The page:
TFSA vs RRSP for retirement planning

Image result for tfsa rrsp

This debate has been pretty heated since the introduction of the TFSA back in 2009. What is the best investment tool? Which account should you contribute to?

To see what makes the most sense, you need to look at a number of factors in your current situation, but also at what your future situation might be like.

First, here is a quick recap of the characteristics of both accounts:

Age requirement & limit Need to be 18; can keep the account for lifetime Can keep the account until 71
Income requirement No Yes, need to have filled a tax return to open an account
Contributions $ 5 500.00 for 2015 plus any unused contributions from previous years 18% of your income up to $ 24 930.00 for 2015 plus any unused contributions from previous years
Tax deductible No Yes
Tax on withdrawals No Yes, except for Home Buyer Plan & Lifelong Learning Plan
Impact on government benefits No Yes, withdrawals are considered as income. Could trigger claw-back  on O.A.S. and/or cancel G.I.S.


If you are currently not earning much money and are expected not to throughout your career, you might be better off contributing to a TFSA. Since you are in a lower tax bracket, you won’t benefit that much from the tax deduction of RRSP contributions. When you retire, you won’t jeopardize government benefits and minimize your tax liability by withdrawing money from your TFSA.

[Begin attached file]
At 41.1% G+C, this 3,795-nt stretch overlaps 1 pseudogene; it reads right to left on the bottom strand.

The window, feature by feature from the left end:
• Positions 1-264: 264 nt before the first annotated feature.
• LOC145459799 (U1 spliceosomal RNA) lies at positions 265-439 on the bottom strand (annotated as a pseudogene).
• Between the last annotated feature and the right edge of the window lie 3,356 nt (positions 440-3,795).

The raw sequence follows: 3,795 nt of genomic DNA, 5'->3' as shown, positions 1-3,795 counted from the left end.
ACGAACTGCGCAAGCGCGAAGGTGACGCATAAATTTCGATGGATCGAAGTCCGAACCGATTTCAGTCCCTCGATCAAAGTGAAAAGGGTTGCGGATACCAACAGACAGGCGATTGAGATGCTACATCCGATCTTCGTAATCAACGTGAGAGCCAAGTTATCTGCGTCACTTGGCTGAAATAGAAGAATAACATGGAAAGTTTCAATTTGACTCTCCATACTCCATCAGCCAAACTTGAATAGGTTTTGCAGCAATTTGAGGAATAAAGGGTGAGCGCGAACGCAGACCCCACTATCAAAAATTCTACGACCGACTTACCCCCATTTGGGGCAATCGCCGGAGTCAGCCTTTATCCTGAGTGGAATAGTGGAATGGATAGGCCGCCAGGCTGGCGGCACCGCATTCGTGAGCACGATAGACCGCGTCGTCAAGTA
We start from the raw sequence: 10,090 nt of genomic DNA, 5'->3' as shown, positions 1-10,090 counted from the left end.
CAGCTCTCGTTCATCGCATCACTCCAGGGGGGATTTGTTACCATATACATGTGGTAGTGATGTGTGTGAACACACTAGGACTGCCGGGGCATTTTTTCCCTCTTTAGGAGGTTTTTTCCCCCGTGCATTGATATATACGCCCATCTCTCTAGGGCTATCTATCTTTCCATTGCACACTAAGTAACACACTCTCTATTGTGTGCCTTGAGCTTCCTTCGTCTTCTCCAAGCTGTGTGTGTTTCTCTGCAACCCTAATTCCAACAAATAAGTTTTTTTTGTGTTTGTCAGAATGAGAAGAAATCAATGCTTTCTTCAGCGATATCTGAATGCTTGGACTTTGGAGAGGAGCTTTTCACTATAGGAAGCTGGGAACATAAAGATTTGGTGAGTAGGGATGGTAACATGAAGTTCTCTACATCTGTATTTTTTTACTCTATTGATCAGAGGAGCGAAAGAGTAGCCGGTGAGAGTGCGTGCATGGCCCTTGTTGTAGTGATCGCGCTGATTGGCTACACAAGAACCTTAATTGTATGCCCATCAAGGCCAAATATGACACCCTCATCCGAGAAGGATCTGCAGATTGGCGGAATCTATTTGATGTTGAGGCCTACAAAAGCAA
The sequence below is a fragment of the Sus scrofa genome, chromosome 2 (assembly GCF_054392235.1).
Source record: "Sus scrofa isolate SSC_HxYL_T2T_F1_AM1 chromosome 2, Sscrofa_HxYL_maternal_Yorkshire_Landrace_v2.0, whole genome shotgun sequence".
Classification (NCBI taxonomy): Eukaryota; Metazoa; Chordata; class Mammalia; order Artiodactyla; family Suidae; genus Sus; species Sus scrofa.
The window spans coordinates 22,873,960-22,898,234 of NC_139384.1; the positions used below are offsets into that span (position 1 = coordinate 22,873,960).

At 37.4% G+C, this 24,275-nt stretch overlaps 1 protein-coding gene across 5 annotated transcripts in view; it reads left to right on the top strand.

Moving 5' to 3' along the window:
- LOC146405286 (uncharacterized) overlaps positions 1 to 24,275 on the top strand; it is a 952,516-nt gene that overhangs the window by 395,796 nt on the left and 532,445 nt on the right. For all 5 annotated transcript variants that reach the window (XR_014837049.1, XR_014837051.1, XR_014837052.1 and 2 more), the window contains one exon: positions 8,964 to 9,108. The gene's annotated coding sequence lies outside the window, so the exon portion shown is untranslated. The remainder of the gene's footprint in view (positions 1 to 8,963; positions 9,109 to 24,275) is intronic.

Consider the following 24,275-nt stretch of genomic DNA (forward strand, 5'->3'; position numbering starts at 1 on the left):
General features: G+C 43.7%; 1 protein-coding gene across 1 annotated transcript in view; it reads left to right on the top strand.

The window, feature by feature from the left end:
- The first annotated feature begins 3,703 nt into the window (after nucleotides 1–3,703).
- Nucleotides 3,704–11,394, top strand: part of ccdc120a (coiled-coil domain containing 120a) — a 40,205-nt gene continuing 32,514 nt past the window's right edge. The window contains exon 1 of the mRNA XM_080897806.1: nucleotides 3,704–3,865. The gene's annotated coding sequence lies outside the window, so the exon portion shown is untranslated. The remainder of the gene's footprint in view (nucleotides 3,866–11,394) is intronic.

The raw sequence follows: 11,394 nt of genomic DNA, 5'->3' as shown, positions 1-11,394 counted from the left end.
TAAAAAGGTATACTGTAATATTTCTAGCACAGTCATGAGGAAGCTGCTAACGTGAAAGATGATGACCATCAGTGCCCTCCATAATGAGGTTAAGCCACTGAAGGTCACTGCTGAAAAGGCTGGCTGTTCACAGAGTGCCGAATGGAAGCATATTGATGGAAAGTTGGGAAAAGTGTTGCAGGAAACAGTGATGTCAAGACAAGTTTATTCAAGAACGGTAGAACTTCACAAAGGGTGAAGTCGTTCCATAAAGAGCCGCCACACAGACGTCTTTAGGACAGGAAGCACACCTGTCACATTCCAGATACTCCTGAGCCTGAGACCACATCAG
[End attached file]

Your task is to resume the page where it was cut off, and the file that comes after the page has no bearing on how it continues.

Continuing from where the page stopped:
On the other hand, if you are a high earner and/or have a company or government pension plan, contributing to an RRSP makes more sense, as you will benefit the most from the tax deduction. However, when you retire, your tax liability will most likely remain the same as when you were working. With the O.A.S. claw-back, it could actually even be higher.

That’s why you may not want to invest all your retirement money into an RRSP.

If you are in the Middle Class, it won’t make much of a difference if you contribute to a TFSA or an RRSP.

An RRSP will usually earn you more interests in the long run but it is important to remember that withdrawals are taxable and that they can trigger claw-backs on government benefits.

It is not the case with a TFSA.

As you can see, answering this question is actually not that easy, and there is no “right” or “wrong” answer. Both accounts have distinct advantages and disadvantages.

Personally, I tend to lean more towards the TFSA because right now, the withdrawals are not taxable and have no impact on government benefits. But I also contribute to my RRSP to get some tax relief….


  1. Good advice, I would add that if you had more than $5500 a year to invest, than I would recommend putting money into a RRSP first and reinvest the tax refund into the TFSA along with your surplus savings.


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